WASHINGTON (AP) — President Joe Biden on Tuesday warned voters unhappy with soaring inflation and his stalled domestic agenda against turning power over to "ultra-MAGA" Republicans in the midterm elections as he increasingly tries to cast former President Donald Trump and his adherents as a political foil.
Speaking at the White House less than six months before the elections, Biden acknowledged that he could "taste" the country's dissatisfaction with Washington, particularly over rising prices, but he sought to channel the anger against the GOP.
"Look, I know you've got to be frustrated," he said. "I know, I can taste it. Frustrated by high prices, by gridlock in Congress, by the time it takes to get anything done.
"The MAGA Republicans are counting on you to be as frustrated by the pace of progress, which they've done everything they can to slow down, that you will hand power over to them ... so they can enact their extreme agenda," Biden said.
Biden's branding of his opposition as "ultra-MAGA Republicans" — a reference to Trump's "Make America Great Again" campaign slogan — has emerged as a White House trope in recent weeks as the White House hopes for a pre-midterms reset for Democrats, who face stiff headwinds heading into the November elections. White House press secretary Jen Psaki said Tuesday that "it's the president's phrase."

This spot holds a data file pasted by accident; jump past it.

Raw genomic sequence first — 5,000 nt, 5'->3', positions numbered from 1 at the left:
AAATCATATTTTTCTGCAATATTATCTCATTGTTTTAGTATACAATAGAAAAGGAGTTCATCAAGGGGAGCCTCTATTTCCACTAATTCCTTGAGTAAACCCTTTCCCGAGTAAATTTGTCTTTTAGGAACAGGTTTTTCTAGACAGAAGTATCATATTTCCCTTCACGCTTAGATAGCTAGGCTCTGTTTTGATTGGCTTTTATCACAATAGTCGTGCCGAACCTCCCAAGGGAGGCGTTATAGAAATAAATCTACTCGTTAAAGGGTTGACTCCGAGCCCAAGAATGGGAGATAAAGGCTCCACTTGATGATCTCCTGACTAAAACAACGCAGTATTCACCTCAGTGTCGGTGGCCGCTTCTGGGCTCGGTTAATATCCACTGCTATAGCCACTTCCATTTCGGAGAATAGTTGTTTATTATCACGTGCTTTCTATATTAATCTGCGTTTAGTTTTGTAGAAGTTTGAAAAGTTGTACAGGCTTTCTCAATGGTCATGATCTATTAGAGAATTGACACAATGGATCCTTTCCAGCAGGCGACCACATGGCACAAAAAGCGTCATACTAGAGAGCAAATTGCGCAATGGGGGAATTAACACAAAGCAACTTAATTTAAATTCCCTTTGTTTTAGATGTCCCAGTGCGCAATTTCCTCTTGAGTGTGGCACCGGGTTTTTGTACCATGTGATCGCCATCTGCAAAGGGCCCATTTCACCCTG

It is a message seemingly aimed directly at the listless and divided base of Biden's own party, as Democrats struggle to keep their voters motivated, as well as at some moderate voters who still recoil at the memory of Trump's tumultuous tenure in office.
"Look, I think Biden needs to motivate his base ahead of the midterms. And nothing motivates Democrats like voting against Trump," said GOP strategist Alex Conant. "Trump's not on the ballot this fall. But Biden is going to try to convince voters that he is."
Biden, Conant argued, has little choice.
"They're not going to run on his record. They're not going to make big, bold policy promises," he said, so that leaves villainizing the opponent "and the best way to do that is to tie him to Trump."
For Democrats, who have unified control of Washington, running against the minority party is risky, as even Biden acknowledged that voters tend to blame those in control for the nation's state of affairs.
But the White House believes Republicans have thrown them a lifeline, in the form of GOP Sen. Rick Scott's 11-point plan, released in late February, that would impose a modest tax increase on many of the lowest-paid Americans, while opening the door for cutting Social Security and Medicare.
The plan, meant as a draft governing agenda for when the GOP retakes power, has been rejected by many Republicans, including Senate Minority Leader Mitch McConnell. But that is not stopping Biden and Democrats from trying to tie Republicans to it more broadly. Scott, R-Fla., is the chairman of the Senate Republicans' campaign arm and a member of Senate GOP leadership.
"That's a plan in writing and he's in the leadership," Biden said.
Biden argued that the potential tax hikes would make it even harder for families struggling with inflation to afford food, housing and transportation, as prices rise at the fastest pace in four decades.